This story is a part of our “A Day in the Life” series that highlights the career journeys of 2U employees across the world. Throughout March, we’re celebrating Women’s History Month and featuring members of one of our Business Resource Networks: the Womxn’s Alliance Network (W.A.N.).
Keywords and meta tags. Queries and schema. Algorithms, featured snippets, and the highly coveted “position zero.”
For Ilhaam Ismail, director of SEO and organic search at 2U, these peculiar terms are standard concepts she strategizes on every day.
After earning an Honours BA in Psychology from South Africa’s University of the Western Cape, Ilhaam had planned to get licensed as a mental health counselor. Upon completing her board exam, however, she quickly realized the services she could offer as a psychologist were a privilege that only a small portion of the population can afford. “People here face far greater challenges,” she says, “like straddling the breadline to feed their families.”
While working as a receptionist at a publishing house to pay off her post-grad tuition, Ilhaam switched gears, opting to complete a journalism certificate, which then led to an internship at a magazine. The year was 2010, “when print media first started to interface with the ‘threat’ of digital,” she recalls. That’s when Ilhaam was introduced to the concept of search engine optimization (SEO) and, as she describes, “fell down a rabbit hole for about two years” to teach herself a new discipline.
A first-generation graduate, Ilhaam is proud to have made it through university while working two jobs and stumbling upon her now-chosen career. Come June, she’ll be celebrating five years at 2U Cape Town.
Read on to learn more about Ilhaam’s 2U journey so far, her work in the Marketing department focused on short courses, her insight into how women are celebrated in South Africa compared to in the U.S., and much more.
Why did you join GetSmarter (which was acquired by 2U in 2017)? What is it about the company that sparked your interest?
The prospect of mobilising an offering like education held a far greater appeal than the pharmaceuticals spread I was working on in my role at an SEO agency, hence the immediate interest when the opportunity to work at GetSmarter arose. Upon interviewing, I was completely taken by the culture and the “vibe” at the Cape Town campus.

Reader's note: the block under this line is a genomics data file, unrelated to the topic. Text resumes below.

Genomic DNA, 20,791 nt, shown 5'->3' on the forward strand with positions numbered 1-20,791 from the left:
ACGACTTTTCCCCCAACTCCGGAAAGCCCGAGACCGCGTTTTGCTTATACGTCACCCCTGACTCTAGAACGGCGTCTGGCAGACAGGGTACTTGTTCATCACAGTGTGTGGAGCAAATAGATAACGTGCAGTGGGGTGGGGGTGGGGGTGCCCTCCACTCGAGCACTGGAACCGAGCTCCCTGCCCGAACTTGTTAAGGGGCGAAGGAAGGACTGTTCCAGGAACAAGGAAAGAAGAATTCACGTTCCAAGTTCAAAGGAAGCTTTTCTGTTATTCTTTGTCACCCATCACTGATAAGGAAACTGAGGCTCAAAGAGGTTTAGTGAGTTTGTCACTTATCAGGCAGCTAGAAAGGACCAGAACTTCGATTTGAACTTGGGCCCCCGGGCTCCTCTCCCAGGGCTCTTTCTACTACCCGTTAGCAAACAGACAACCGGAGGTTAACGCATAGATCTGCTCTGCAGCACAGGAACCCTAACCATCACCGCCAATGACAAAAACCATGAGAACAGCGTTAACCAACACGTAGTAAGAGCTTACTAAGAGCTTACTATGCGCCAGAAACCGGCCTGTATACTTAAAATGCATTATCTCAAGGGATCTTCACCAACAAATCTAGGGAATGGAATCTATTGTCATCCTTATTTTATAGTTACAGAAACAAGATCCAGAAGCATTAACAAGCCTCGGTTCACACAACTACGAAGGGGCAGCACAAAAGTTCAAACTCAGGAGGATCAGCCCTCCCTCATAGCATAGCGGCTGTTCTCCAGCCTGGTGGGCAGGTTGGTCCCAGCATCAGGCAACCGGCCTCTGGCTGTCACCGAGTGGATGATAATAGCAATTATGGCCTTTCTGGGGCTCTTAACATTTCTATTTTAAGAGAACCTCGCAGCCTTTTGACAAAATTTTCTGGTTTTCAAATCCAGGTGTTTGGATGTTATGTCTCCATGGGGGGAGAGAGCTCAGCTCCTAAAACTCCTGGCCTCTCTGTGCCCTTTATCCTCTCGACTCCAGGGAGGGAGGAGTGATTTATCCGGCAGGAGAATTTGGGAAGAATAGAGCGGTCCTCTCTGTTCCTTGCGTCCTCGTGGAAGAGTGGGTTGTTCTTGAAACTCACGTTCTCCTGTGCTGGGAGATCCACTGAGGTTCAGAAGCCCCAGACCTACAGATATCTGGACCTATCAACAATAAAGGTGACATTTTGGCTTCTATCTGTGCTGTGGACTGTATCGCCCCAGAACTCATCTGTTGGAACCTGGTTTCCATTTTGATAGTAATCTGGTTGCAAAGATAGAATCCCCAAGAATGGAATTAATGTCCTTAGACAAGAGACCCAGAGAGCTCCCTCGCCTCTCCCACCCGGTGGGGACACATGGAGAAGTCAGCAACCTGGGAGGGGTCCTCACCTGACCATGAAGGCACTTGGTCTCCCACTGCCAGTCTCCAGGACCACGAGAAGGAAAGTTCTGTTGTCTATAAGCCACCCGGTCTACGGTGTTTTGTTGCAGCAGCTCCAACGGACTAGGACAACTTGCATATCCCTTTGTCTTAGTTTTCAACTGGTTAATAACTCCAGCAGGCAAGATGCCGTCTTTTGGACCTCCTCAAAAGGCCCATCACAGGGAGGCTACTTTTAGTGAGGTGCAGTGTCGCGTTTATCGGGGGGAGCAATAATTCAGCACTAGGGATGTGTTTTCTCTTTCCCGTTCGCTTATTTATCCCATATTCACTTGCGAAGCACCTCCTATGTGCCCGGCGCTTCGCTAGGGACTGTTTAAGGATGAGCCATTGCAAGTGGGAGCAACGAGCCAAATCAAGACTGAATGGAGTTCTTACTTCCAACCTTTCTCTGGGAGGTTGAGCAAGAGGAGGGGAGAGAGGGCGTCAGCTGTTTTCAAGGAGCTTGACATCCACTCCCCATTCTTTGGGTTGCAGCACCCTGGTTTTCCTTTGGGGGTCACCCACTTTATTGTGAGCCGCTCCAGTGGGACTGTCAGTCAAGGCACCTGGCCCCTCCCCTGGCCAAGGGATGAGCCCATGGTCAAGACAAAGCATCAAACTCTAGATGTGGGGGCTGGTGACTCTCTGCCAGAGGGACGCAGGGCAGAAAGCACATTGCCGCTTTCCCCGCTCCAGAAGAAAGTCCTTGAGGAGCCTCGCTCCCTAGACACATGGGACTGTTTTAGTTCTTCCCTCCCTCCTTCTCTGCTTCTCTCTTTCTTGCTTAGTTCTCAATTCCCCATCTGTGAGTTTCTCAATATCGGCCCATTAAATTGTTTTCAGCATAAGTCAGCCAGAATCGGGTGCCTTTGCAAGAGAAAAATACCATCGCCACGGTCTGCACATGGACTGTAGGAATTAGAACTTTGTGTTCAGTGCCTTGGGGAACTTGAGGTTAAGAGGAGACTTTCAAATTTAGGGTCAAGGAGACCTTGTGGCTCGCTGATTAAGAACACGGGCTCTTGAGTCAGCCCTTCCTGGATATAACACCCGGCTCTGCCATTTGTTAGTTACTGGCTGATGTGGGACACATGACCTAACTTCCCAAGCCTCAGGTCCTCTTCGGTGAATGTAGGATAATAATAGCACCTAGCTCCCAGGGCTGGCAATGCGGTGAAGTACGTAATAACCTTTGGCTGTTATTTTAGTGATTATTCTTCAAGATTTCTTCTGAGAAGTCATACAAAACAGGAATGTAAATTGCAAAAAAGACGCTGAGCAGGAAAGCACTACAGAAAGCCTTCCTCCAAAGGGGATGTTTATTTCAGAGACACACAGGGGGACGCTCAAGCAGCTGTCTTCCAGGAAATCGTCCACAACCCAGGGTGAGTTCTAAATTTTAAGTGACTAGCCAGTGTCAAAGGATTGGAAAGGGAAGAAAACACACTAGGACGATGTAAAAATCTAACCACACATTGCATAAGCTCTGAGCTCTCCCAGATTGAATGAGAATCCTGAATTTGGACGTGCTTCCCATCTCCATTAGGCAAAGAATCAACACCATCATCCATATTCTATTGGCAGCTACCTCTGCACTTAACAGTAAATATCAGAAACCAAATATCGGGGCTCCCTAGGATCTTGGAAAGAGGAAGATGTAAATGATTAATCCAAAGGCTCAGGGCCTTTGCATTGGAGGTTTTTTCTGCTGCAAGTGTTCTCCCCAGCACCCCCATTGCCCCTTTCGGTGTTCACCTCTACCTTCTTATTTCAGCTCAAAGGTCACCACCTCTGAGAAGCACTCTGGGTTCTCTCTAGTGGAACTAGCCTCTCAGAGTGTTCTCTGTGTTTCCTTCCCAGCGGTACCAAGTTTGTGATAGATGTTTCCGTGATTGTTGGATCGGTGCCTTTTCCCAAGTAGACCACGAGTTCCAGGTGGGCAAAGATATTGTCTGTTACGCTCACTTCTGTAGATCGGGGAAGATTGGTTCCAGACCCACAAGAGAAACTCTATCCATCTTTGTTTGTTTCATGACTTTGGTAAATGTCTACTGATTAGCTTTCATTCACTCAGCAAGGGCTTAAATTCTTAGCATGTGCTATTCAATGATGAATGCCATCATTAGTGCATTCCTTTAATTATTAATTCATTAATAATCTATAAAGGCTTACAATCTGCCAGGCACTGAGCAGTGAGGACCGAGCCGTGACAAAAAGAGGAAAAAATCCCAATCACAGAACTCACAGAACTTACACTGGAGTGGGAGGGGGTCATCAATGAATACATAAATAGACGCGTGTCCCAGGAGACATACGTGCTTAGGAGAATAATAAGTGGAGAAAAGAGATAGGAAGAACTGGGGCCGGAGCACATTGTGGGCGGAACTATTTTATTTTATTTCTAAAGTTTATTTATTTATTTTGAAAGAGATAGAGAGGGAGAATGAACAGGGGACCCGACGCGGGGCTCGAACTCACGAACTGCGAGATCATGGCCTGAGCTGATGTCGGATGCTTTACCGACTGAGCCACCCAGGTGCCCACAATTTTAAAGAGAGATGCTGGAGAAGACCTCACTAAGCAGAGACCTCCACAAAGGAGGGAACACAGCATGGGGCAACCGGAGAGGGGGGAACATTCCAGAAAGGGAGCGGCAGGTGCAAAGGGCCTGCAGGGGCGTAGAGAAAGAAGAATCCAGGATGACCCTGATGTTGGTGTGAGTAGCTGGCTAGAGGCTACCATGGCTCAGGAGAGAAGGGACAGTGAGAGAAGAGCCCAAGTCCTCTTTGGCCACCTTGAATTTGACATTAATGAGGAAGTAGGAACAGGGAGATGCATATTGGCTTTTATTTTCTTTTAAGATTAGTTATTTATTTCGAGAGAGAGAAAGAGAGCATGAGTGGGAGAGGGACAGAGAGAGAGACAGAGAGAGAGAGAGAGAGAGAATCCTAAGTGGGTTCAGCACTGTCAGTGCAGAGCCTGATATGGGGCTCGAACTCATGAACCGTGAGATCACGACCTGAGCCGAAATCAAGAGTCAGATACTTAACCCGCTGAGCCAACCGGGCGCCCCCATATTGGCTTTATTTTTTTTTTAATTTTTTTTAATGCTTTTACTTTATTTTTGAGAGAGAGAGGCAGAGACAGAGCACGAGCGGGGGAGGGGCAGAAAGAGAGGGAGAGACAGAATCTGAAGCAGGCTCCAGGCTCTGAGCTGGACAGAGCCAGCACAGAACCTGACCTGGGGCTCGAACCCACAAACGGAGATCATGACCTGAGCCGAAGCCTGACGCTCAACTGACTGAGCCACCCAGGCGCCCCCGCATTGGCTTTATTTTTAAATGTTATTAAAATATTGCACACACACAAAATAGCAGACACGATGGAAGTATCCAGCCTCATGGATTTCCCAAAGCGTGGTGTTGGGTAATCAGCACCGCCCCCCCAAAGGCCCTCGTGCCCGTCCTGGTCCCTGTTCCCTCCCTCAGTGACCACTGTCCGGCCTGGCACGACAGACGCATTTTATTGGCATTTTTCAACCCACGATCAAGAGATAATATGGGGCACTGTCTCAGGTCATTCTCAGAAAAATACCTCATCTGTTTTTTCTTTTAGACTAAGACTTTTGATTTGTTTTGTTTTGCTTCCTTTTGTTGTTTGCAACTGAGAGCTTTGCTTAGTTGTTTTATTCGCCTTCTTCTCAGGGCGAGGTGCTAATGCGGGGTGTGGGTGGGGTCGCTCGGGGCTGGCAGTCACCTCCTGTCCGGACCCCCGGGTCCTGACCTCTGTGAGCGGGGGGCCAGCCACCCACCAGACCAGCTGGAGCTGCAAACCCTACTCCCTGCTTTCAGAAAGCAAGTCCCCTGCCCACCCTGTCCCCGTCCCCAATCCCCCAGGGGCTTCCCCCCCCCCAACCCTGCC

As director of SEO and organic search, how would you explain the value of SEO?
SEO is the practise of leveraging digital assets—like the GetSmarter website and blog—for organic search opportunities aligned with our short course offerings, with the goal of leading users into what we call the “conversion funnel.” Organic search is a function of search engines that rely on algorithms to serve searchers with the most credible, highest-quality content relevant to their search. The output is the component of the search engine results page that you cannot pay to be on. Visibility here depends on compliance with the criteria for quality, credible content.
How would you describe your day-to-day role on the Marketing team?
My day-to-day is focused on using the various data points available to understand search engine algorithms and the impact that changes within our ecosystem have on our organic search visibility and conversion rates. As a team, we focus on micro and macro effects to the visibility of each of the short courses we power. Additionally, a lot of time is spent consulting on other departmental projects on the opportunity and/or risk to our current visibility.
Lastly, another part of my role is to conceptualize the medium- and long-term strategy for expanding on our organic efforts.
From Ilhaam's SEO team, a pre-pandemic birthday surprise
What do you find most rewarding and challenging about your job?
I enjoy data-based problem solving—that is probably my favourite part of my job. SEO is often a big puzzle. Figuring out how the pieces fit, in the context of our business within the industry and information verticals we play in, is great fun. The most challenging is perhaps getting alignment and buy-in to move the pieces in the way I think is best!
What’s your favorite part about working at 2U?
The people—they’re honestly the best part. At 2U Cape Town, everyone cares intensely about what they do. They all bring their A-game, and it’s a privilege to work amongst them. They’re also super nice, the bunch of them.
Why did you join 2U’s Womxn’s Alliance Network (W.A.N.)?
Supporting movements to mobilise change where change is needed is important to me, which is why I became a part of the network. So far, I’ve been active in South Africa-based equity discussions in the group. Members such as Nazley Brooks have shown me just how powerful senior female role models can be for driving the right messages around women in the workplace. This has inspired me to do my part.